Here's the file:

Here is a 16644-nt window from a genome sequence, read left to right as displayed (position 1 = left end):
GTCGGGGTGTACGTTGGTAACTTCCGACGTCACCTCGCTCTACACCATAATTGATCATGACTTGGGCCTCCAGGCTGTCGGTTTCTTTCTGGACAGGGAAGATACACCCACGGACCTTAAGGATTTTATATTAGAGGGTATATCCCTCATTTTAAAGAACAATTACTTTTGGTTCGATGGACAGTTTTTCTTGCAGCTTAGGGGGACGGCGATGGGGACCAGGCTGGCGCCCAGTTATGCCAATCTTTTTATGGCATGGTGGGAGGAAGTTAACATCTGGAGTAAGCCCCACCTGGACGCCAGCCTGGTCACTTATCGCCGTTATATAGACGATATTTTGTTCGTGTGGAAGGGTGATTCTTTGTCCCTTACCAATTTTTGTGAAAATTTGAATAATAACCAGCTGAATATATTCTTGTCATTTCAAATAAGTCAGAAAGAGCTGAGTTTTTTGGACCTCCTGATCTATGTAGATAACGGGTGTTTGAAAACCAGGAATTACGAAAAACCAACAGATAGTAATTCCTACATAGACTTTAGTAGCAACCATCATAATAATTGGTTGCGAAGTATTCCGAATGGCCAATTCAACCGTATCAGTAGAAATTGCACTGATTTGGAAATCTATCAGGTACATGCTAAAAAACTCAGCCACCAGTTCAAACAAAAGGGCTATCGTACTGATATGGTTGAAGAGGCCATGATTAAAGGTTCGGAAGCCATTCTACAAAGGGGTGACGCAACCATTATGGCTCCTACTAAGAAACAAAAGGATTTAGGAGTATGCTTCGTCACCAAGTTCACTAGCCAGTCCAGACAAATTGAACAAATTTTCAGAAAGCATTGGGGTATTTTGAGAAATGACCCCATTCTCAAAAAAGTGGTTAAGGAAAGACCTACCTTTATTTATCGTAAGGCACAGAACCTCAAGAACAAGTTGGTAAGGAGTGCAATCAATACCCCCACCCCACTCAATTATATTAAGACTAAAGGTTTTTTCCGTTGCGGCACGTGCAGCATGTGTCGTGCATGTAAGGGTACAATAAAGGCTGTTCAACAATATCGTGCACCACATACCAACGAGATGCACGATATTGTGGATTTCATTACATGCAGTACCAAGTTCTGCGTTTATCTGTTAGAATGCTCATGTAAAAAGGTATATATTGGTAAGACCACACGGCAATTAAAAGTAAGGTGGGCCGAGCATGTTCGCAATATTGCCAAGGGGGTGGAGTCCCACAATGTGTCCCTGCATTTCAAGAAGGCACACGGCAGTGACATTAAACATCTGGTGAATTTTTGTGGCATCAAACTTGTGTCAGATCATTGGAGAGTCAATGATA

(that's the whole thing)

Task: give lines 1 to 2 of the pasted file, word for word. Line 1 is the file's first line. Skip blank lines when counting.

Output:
Here is a 16644-nt window from a genome sequence, read left to right as displayed (position 1 = left end):
GTCGGGGTGTACGTTGGTAACTTCCGACGTCACCTCGCTCTACACCATAATTGATCATGACTTGGGCCTCCAGGCTGTCGGTTTCTTTCTGGACAGGGAAGATACACCCACGGACCTTAAGGATTTTATATTAGAGGGTATATCCCTCATTTTAAAGAACAATTACTTTTGGTTCGATGGACAGTTTTTCTTGCAGCTTAGGGGGACGGCGATGGGGACCAGGCTGGCGCCCAGTTATGCCAATCTTTTTATGGCATGGTGGGAGGAAGTTAACATCTGGAGTAAGCCCCACCTGGACGCCAGCCTGGTCACTTATCGCCGTTATATAGACGATATTTTGTTCGTGTGGAAGGGTGATTCTTTGTCCCTTACCAATTTTTGTGAAAATTTGAATAATAACCAGCTGAATATATTCTTGTCATTTCAAATAAGTCAGAAAGAGCTGAGTTTTTTGGACCTCCTGATCTATGTAGATAACGGGTGTTTGAAAACCAGGAATTACGAAAAACCAACAGATAGTAATTCCTACATAGACTTTAGTAGCAACCATCATAATAATTGGTTGCGAAGTATTCCGAATGGCCAATTCAACCGTATCAGTAGAAATTGCACTGATTTGGAAATCTATCAGGTACATGCTAAAAAACTCAGCCACCAGTTCAAACAAAAGGGCTATCGTACTGATATGGTTGAAGAGGCCATGATTAAAGGTTCGGAAGCCATTCTACAAAGGGGTGACGCAACCATTATGGCTCCTACTAAGAAACAAAAGGATTTAGGAGTATGCTTCGTCACCAAGTTCACTAGCCAGTCCAGACAAATTGAACAAATTTTCAGAAAGCATTGGGGTATTTTGAGAAATGACCCCATTCTCAAAAAAGTGGTTAAGGAAAGACCTACCTTTATTTATCGTAAGGCACAGAACCTCAAGAACAAGTTGGTAAGGAGTGCAATCAATACCCCCACCCCACTCAATTATATTAAGACTAAAGGTTTTTTCCGTTGCGGCACGTGCAGCATGTGTCGTGCATGTAAGGGTACAATAAAGGCTGTTCAACAATATCGTGCACCACATACCAACGAGATGCACGATATTGTGGATTTCATTACATGCAGTACCAAGTTCTGCGTTTATCTGTTAGAATGCTCATGTAAAAAGGTATATATTGGTAAGACCACACGGCAATTAAAAGTAAGGTGGGCCGAGCATGTTCGCAATATTGCCAAGGGGGTGGAGTCCCACAATGTGTCCCTGCATTTCAAGAAGGCACACGGCAGTGACATTAAACATCTGGTGAATTTTTGTGGCATCAAACTTGTGTCAGATCATTGGAGAGTCAATGATA